Coined by Joel Garreau in 1991, the term edge cities describes the suburbanization of office work, retail trade, and industrial production that followed residential relocation out of urban areas after World War II. More than 200 edge cities exist in the United States and several in Canada, typically located on highway corridors outside central cities. Some commercial clusters were intensifications of land use in formerly rural settlements; others were planned developments on agricultural land. Highway intersections centered some, but most were strip formations along arterial corridors without sharp boundaries or restriction to a single municipality.
Developers used edge cities to capture the increase in value that public highways brought to land on the urban fringe, while satellites and fiber optic networks kept these new entities linked to the national and global economy. Highways made these complexes accessible to suburban workers and consumers, but their automobile dependence added to regional sprawl and highway congestion. Shifting the locale of much office work, they depleted the job and tax base of core cities.
In their early phase, core cities allowed suburban residents to avoid commuting to central cities and permitted developers to erect signature buildings in campus-like environments without the limitation of existing street grids. But as each project stimulated subsequent development on the metropolitan frontier, the costs became apparent. Their low density made them more costly to service than older city locations, they displaced agriculture from prime soils near urban markets, and their dependence on cars led to clogged highways and air pollution. As commercial islands beyond efficient mass transit, they required aprons of grade-level parking that disconnected them from the street and pedestrian fabric of community life. This isolation, initially a cost advantage for speculators, entailed inefficiencies for suppliers and customers and even for employees seeking a restaurant lunch. As a locus of capital investment, they drained economic activity from city locations where schools, housing, and mass transit were already in place. The brownfield locations in older cities, created by concurrent deindustrialization, offered more rational locations for many edge city projects.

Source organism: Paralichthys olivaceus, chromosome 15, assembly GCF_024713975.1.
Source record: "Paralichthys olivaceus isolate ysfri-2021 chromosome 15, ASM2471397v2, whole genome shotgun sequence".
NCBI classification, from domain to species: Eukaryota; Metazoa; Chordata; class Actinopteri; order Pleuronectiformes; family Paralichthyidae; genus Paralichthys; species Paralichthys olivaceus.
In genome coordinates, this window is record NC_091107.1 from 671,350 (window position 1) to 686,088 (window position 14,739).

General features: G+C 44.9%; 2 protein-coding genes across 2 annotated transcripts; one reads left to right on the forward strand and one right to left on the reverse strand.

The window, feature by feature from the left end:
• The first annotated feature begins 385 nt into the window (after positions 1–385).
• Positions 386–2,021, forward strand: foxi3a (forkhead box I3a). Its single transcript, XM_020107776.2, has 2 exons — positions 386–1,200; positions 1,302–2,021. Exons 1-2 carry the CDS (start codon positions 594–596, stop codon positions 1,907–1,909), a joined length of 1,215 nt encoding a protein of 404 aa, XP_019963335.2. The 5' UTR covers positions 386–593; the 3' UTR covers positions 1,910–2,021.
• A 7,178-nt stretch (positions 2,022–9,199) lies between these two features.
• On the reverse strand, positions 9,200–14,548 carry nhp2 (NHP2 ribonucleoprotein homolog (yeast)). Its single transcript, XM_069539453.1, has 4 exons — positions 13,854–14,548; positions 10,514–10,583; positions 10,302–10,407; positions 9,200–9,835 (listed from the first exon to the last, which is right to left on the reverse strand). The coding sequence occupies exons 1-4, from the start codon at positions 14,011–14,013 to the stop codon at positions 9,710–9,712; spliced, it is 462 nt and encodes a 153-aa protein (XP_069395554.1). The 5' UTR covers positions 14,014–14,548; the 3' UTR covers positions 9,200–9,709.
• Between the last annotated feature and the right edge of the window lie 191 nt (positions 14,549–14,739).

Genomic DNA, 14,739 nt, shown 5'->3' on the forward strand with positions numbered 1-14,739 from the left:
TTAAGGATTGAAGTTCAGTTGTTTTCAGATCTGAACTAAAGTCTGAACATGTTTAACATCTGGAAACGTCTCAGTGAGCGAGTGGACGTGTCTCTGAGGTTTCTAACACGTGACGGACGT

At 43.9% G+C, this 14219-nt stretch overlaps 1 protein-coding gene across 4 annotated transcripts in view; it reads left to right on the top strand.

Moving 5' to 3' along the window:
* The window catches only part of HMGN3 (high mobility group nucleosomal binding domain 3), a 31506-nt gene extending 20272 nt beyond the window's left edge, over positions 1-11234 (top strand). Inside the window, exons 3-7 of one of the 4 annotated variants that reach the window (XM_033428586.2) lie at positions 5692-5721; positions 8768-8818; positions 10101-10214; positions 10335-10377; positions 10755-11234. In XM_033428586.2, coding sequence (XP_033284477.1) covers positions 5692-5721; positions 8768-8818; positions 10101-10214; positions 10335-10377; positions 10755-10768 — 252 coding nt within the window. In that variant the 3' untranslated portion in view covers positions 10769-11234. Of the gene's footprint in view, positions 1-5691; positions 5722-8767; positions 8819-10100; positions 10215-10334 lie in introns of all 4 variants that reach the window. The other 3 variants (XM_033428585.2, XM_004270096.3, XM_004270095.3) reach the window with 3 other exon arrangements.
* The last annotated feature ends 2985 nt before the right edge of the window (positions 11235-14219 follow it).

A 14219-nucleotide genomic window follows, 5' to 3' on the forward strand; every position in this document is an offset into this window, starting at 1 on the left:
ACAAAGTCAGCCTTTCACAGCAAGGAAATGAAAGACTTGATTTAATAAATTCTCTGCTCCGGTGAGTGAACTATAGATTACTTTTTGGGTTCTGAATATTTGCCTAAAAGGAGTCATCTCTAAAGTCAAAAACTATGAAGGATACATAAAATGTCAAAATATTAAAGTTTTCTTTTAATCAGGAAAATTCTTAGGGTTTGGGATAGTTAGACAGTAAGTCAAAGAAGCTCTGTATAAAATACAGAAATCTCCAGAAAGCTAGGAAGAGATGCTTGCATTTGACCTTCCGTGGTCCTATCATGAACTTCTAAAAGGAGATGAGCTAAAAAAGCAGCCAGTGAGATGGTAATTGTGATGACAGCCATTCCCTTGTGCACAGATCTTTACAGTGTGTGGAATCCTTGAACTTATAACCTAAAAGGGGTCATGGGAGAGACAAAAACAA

Edge cities were not safe from their own obsolescence. Office complexes continued to be built further out on arterial highways, even as firms outsourced staff functions to domestic and foreign suppliers. As business shifted from a national to an international focus, the most competitive business locations proved to be those that provided face-to-face interaction between management and financial and marketing support firms as well as a rich cultural environment. This dynamic stimulated a commercial and residential revival of globally oriented central cities.
In response, some edge cities altered their design. Orange County’s John Wayne Airport area, with more than 25 million square feet of office space and a large retail mall, added a performing arts center and plans light rail mass transit to compete with Spectrum, a nearby high-tech industrial park. Upping the ante, Spectrum added office buildings, a cinema complex, and an Amtrak station. Addison, Texas, an office park on the highway north of Dallas, added rapid transit, a conventional street grid, stacked parking, apartments, and retail stores to make it a 24-hour city. Under competitive pressure, edge cities are trying to resemble traditional urban areas in their mix of uses and texture of street life.
- Abrahamson, Mark. 2004. Global Cities. Cambridge, England: Oxford University Press.
- Barnett, Jonathan. 2002. “Turning Edge Cities into Real Cities.” Planning 68(11):11-16.
- Garreau, Joel. 1991. Edge City: Life on the New Frontier. New York: Doubleday.
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